In fact, some of the highly influential Wall Street banks have either invested in Islamic bond markets on their own accounts or have done so on behalf of their customers. In certain instances, London High Street bankers are involved in Sukuk underwritings. Islamic banking is more a norm, not an exception, considered a part of the universal banking mandate for London-based banks. This makes the City of London certainly a hub of Islamic banking.
Large Japanese companies sitting tight on surplus cash are likely to erode their shareholder value. They urgently need vehicles to employ these funds. In the absence of full-scale legislative and legal support to issue Islamic bonds in domestic markets, there is nothing that stops them to closely examine the risk-return paradigm of Islamic bond markets overseas – particularly in South East Asia. In addition to decent returns, these markets can be a source of much-needed diversification and de-correlation.
Sukuk or Islamic Bonds
Sukuk (plural of sakk meaning an instrument or bond) is nothing but conventional bond instruments which are bought to be held to maturity with no prospects of pre-determined interest given or charged. In a conventional framework, money is an asset that has a well-developed notion of time value.
A conventional bond could be issued at par, discount, or premium, promising to pay a certain amount of interest with repayment at maturity. In an Islamic framework, money is a measuring and transacting tool (not an asset in the sense described in a conventional theoretical context – hence in the same contextual framework, in the absence of interest, money does not have a time value). Instead of paying interest, Sukuk offers ownership in the enterprise (which is akin to equity ownership).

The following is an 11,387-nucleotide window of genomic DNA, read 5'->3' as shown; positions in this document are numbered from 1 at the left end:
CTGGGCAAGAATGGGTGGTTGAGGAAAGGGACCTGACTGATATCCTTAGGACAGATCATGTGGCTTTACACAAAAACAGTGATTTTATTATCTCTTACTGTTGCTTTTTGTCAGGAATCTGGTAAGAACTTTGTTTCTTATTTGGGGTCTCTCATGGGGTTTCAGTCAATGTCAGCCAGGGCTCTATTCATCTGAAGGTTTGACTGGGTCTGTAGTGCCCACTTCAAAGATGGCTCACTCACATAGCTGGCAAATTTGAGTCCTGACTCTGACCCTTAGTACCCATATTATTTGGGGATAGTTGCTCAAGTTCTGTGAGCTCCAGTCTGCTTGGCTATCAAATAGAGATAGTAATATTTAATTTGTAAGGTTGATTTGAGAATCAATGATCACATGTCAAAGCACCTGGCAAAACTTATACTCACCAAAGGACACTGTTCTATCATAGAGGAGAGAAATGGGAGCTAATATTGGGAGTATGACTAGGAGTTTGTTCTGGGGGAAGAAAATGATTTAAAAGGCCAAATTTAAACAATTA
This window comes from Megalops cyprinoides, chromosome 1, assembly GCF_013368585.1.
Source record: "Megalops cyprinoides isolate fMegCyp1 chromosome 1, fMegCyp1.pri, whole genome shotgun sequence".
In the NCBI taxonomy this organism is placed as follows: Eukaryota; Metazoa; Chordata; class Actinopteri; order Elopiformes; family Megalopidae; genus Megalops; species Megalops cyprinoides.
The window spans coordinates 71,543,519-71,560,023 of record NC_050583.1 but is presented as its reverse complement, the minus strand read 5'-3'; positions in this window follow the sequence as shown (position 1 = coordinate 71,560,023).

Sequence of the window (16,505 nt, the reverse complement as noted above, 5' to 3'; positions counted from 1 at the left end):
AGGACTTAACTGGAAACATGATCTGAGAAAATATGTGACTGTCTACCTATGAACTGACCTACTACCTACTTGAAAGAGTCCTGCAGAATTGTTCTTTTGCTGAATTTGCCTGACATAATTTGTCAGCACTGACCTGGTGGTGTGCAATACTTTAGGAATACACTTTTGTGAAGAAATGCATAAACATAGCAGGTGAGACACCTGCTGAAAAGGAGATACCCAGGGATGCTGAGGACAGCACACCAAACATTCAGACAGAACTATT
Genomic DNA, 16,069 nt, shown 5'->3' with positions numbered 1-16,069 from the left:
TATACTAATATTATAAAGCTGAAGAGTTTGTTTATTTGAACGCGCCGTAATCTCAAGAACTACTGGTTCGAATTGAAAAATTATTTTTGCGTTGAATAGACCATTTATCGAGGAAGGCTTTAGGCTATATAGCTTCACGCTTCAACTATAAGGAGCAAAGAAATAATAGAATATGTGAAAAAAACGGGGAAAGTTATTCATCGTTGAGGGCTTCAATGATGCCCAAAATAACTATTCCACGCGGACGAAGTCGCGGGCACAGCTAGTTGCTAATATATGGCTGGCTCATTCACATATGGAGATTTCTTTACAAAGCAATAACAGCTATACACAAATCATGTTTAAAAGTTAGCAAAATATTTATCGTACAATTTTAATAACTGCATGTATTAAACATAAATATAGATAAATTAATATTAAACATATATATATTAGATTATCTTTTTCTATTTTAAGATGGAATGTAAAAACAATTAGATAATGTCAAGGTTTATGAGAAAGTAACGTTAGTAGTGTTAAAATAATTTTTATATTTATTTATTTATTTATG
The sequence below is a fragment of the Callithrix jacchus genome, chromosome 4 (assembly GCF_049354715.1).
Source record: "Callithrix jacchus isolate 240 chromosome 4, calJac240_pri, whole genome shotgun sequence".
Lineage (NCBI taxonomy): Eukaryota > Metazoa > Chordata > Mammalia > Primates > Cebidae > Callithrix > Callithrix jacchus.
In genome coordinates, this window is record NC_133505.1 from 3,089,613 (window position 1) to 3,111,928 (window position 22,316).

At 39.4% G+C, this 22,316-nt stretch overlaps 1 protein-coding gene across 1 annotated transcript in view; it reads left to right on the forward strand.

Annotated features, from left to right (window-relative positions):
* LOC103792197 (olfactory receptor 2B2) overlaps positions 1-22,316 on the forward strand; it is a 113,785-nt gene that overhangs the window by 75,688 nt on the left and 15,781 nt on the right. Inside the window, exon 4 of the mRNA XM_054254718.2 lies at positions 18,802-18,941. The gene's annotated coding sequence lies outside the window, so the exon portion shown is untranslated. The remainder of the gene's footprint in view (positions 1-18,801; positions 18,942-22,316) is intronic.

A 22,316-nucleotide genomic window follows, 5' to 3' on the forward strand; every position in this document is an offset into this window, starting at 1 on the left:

Various kinds of ownership can be structured into Islamic bonds such as Sukuk al Murabaha (ownership in a debt), Sukuk al Ijara (ownership in asset), Sukuk al Istisna (ownership in the project), Sukuk al Musharaka (ownership in a business), Sukuk al Istithmar (ownership in investment). Listed and traded on Luxembourg and London Stock Exchange, Sukuk replicates cashflows of conventional bonds settled through conventional conduits such as Euroclear and Airstream.
Sukuk al Ijara is perhaps the most acceptable and most traded instrument. In this type of Sukuk, rental is benchmarked to LIBOR and the instrument is bought back by the issuer at maturity. Fund proceeds from these bonds are invested in clean and compliant industries (all industries and investment vehicles except a listed few as delineated above in this article).
Japan’s flirt with Islamic finance
Japanese companies have been trading in Islamic products at least since 2001. The table below summarizes Japan’s overtures with Islamic finance. In December 2008 through the Ordinance for Enforcement of the Banking Act/Insurance Business Act, subsidiaries of banks and insurance companies were allowed to conduct Islamic financial transactions with three specific provisions as follows:
– The transaction is “deemed equivalent to money lending,”
– Receipt/payment of interest is prohibited
– A Shariah board, consisting of experts with professional knowledge of the religious discipline, approves the transaction. In fact, all transactions are compliant except the ones that run in obvious repugnance to the norms of Islamic law.